Neglecting your hair care routine for a few days can leave you with an unsettling do—and a few stubborn knots. Clumps of fallen hair become entangled with hair that’s still growing, creating an uncomfortable mat that can sometimes be impossible to work out. People with all hair types will encounter knotted hair on occasion, but those with curly hair tend to deal with knots more often than those with straighter hair textures. Knotted hair will happen from time to time but keeping a hair care routine in place that maintains healthy, hydrated hair will reduce the frequency of moments where you’ll find yourself standing in your bathroom, working conditioner through locks that won’t relent.
Knot about it
Knots form the same way in hair as they form in anything else; when hair strands get intertwined, they can form knots. Every day, typically the average person sheds about 50-100 strands of hair. When those hairs are shed, they may become entangled if there is too much friction against other hairs. Those with textured hair will frequently experience knotting because the coils of the curl intertwine, creating knots. You may also want to avoid rubbing your hair with a towel after taking a shower, which can cause the hair strands to wrap around each other, making bigger knots that you will have to remove one way or another.
Hair That’s Prone to Knots
Any hair type or texture can develop knots, but there are some types that are more prone to knots and matting. For example, longer hair does become more knotted than hair that is shooter, because there is more hair to get tangled. Also, hair that is typically dry or that is coiled will become knottier.
Those who happen to have curly hair will also deal with knots more often than those with straight hair. There are even different types of knots that people with curly hair will often see in their locks. The typical knots are called “fairy knots” which contain multiple strands of hair but there are also “single strand knots”. A single strand knot is exactly as it sounds and comes from hair that has a tight curl. Hydration is key to maintaining curly hair not only for avoiding knotting, but also for enhancing growth and reducing hair frizz.
When it comes to treating knotty hair, there are proper ways to get them out. It is not recommended to aggressively brush your hair, hoping that smiling through the pain will get the knot out. This will actually pull more of your hair out, ultimately causing scalp irritation and even bald spots. It is best to start out with a detangling spray. Due to dry hair being more prone to tangles, using this spray helps the hair gain some moisture and reduced friction that can be used to work those annoying knots out. Though it can be applied to hair that is damp or dry, if used right after the shower, your hair will not hold the product, which counteracts the detangling effects.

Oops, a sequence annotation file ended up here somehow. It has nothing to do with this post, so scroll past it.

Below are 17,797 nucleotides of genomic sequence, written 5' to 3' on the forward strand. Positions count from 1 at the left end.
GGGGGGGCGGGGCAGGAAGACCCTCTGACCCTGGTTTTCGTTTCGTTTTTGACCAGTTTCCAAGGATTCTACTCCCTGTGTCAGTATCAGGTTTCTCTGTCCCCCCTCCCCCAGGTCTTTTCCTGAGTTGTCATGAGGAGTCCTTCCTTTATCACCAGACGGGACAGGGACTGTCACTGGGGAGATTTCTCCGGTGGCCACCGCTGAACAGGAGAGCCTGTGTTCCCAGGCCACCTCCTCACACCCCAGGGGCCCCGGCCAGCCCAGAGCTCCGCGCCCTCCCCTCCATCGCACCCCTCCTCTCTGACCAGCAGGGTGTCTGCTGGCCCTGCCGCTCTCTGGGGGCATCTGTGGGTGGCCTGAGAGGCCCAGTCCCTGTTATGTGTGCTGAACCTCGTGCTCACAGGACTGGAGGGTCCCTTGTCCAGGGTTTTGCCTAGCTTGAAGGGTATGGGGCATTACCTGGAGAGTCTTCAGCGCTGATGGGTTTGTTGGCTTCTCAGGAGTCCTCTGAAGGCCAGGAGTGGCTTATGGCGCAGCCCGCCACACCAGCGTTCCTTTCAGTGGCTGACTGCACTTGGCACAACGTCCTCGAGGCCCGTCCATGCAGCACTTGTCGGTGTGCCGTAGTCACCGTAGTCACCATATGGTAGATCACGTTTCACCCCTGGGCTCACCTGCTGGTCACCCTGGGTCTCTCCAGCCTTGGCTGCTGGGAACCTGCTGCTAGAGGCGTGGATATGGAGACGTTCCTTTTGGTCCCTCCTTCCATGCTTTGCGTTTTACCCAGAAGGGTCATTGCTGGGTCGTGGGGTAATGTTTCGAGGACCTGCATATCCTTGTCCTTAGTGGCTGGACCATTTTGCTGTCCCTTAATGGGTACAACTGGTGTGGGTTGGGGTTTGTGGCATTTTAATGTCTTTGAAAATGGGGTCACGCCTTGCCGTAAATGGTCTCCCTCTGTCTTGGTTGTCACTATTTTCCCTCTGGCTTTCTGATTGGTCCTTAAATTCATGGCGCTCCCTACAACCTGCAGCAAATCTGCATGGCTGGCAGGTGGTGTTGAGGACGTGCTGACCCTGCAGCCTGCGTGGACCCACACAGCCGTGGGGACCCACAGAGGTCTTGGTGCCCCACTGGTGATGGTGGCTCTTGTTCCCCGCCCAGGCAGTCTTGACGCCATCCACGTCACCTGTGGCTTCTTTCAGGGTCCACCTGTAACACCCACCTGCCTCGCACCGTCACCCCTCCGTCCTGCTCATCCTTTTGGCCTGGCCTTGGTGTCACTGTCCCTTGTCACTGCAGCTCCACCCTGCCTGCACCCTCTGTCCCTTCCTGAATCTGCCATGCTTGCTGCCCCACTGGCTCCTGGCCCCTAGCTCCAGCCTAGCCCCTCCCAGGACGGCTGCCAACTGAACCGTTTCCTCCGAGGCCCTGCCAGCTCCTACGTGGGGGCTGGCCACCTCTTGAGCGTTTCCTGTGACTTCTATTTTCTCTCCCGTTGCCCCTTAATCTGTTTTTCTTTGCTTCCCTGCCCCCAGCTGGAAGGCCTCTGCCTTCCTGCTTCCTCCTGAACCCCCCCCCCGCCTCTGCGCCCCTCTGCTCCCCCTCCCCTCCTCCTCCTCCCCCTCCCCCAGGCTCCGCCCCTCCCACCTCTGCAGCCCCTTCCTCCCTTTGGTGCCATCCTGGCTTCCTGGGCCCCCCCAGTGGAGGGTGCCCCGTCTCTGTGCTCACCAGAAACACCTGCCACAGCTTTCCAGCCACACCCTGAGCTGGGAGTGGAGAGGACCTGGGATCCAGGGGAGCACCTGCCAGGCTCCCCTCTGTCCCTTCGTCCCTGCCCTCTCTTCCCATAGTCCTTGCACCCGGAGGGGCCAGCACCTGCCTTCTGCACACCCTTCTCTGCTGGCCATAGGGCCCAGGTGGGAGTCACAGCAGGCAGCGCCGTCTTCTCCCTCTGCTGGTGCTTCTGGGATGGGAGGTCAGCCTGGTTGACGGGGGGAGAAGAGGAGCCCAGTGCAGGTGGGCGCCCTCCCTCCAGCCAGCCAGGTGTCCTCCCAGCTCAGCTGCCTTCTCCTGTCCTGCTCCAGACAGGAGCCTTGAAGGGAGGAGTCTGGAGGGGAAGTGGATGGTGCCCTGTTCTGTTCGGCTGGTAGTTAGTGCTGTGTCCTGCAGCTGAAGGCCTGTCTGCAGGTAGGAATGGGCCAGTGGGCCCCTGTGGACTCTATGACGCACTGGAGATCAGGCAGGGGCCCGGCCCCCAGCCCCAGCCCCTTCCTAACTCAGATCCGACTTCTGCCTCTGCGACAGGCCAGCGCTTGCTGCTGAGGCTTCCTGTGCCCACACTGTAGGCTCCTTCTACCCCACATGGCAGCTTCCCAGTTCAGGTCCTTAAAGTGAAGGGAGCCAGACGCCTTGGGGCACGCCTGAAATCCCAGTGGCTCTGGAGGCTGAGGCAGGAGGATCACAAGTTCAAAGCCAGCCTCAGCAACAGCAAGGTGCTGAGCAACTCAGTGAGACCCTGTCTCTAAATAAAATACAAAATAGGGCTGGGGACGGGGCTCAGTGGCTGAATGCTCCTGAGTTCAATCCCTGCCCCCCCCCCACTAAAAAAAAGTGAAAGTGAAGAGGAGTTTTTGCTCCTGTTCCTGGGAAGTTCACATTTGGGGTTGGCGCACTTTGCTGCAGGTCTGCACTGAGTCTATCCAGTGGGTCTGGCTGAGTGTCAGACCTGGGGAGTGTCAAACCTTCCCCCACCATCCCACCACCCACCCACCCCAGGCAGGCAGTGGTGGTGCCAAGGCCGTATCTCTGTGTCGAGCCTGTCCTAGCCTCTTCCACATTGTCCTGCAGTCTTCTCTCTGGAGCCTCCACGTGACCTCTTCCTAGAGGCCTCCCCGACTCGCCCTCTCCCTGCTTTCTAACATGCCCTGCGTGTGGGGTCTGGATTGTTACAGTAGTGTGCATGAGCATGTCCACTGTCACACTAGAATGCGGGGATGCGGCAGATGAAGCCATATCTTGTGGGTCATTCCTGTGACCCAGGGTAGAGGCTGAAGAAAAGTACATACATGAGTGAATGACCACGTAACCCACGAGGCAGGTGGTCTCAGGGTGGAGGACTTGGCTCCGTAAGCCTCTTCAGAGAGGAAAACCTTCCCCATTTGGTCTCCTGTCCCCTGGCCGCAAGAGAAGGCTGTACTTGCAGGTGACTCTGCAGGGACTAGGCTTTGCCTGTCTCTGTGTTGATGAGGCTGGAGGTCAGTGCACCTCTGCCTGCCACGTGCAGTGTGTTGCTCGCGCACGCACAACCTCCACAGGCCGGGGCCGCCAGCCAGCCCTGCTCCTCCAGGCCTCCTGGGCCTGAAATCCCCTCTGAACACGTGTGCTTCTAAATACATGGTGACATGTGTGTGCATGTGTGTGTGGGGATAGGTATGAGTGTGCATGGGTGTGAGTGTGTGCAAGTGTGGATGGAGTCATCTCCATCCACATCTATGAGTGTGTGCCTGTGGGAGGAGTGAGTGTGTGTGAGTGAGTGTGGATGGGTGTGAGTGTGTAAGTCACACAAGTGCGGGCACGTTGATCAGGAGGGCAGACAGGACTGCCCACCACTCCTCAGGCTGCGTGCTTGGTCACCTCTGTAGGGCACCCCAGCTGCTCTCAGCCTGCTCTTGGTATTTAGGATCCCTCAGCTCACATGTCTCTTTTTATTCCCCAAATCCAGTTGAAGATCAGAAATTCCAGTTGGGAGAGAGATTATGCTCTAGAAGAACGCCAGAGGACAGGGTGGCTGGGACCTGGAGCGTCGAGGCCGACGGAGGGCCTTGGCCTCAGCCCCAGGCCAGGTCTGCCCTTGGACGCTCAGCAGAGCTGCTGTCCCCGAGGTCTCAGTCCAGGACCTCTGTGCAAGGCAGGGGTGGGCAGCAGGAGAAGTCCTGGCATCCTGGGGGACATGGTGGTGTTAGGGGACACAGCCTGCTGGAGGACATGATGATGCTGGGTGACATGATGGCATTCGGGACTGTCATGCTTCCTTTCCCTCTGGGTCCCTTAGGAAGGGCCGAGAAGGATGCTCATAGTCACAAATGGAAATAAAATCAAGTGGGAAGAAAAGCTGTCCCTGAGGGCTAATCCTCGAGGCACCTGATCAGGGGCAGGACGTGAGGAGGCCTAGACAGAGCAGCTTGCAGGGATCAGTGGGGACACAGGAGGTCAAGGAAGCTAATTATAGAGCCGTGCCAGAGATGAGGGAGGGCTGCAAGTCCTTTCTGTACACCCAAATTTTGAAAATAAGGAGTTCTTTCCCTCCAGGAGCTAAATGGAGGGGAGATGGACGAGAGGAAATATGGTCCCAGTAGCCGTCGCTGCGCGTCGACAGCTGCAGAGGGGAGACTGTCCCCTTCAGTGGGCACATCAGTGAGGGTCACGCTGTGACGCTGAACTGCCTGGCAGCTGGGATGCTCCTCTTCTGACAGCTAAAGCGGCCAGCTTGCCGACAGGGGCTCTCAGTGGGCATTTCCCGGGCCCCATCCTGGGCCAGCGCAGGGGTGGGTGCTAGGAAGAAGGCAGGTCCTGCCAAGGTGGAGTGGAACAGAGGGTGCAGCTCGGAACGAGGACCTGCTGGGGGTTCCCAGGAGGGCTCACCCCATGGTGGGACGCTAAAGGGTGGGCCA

For some people, they need to use a certain brush or comb for their hair to look healthy and smooth. Using the correct brush will help work the knots out with minimal damage and pain. It is also worth investing in a comb that may be more expensive because it will yield better results on the hair. Make sure to gently work the brush through your hair in small sections to properly get those knots out.
Hair that gets really long will knot more often than hair that is shorter. Make sure you’re regularly trimming dry, frayed ends to keep hair healthy and knot-free. Long hair will have more split ends than freshly cut hair, and split ends are one of the primary culprits of knotted hair.
Falling asleep with your hair down can produce knots to deal with in the morning, especially if you toss and turn at night. Try sleeping with your hair in braids to avoid this. There are many different styles of braids that can help style your hair the next morning! Braids have been used as a protective hairstyle for hundreds of years, notably amongst people with tightly coiled hair. Try out this tactic to avoid hair knotting if you find knots in the back of your head when you wake up in the morning.
Pillowcases are most commonly made with cotton fabric, which is not the best fabric on hair. Because of cotton’s ability to absorb moisture, cotton pillowcases pull moisture out of the hair. A great alternative to the cotton pillowcase is investing in a silk or satin pillowcase. These are very soft fabrics on the hair and help keep the natural oils and moisture locked in, which helps against knots.
Struggling with knotty hair? Keranique offers a variety of hair care products to help you take your hair to the next level. Check out our products page to see the wide selection of products we provide our customers to help cater to their hair care needs and goals.
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